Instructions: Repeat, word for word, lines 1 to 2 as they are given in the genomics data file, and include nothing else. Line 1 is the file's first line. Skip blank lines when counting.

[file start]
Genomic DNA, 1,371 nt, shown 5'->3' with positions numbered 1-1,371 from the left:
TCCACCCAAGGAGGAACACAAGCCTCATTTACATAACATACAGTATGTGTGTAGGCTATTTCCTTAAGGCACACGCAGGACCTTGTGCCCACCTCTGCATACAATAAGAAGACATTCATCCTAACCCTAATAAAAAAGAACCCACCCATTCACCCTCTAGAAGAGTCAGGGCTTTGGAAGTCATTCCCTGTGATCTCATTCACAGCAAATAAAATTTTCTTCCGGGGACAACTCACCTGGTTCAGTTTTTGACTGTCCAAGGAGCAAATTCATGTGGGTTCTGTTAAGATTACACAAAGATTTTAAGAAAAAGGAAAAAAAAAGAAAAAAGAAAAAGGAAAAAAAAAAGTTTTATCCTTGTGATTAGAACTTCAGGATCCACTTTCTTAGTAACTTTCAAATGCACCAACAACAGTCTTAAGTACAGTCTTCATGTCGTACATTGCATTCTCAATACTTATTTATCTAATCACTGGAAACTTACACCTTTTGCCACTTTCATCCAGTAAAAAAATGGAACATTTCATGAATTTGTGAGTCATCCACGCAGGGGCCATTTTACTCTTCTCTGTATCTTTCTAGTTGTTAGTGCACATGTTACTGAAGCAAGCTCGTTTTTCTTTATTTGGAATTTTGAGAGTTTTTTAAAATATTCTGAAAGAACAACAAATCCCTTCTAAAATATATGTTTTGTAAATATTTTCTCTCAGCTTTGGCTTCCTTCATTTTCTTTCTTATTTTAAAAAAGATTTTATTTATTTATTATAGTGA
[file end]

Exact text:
Genomic DNA, 1,371 nt, shown 5'->3' with positions numbered 1-1,371 from the left:
TCCACCCAAGGAGGAACACAAGCCTCATTTACATAACATACAGTATGTGTGTAGGCTATTTCCTTAAGGCACACGCAGGACCTTGTGCCCACCTCTGCATACAATAAGAAGACATTCATCCTAACCCTAATAAAAAAGAACCCACCCATTCACCCTCTAGAAGAGTCAGGGCTTTGGAAGTCATTCCCTGTGATCTCATTCACAGCAAATAAAATTTTCTTCCGGGGACAACTCACCTGGTTCAGTTTTTGACTGTCCAAGGAGCAAATTCATGTGGGTTCTGTTAAGATTACACAAAGATTTTAAGAAAAAGGAAAAAAAAAGAAAAAAGAAAAAGGAAAAAAAAAAGTTTTATCCTTGTGATTAGAACTTCAGGATCCACTTTCTTAGTAACTTTCAAATGCACCAACAACAGTCTTAAGTACAGTCTTCATGTCGTACATTGCATTCTCAATACTTATTTATCTAATCACTGGAAACTTACACCTTTTGCCACTTTCATCCAGTAAAAAAATGGAACATTTCATGAATTTGTGAGTCATCCACGCAGGGGCCATTTTACTCTTCTCTGTATCTTTCTAGTTGTTAGTGCACATGTTACTGAAGCAAGCTCGTTTTTCTTTATTTGGAATTTTGAGAGTTTTTTAAAATATTCTGAAAGAACAACAAATCCCTTCTAAAATATATGTTTTGTAAATATTTTCTCTCAGCTTTGGCTTCCTTCATTTTCTTTCTTATTTTAAAAAAGATTTTATTTATTTATTATAGTGA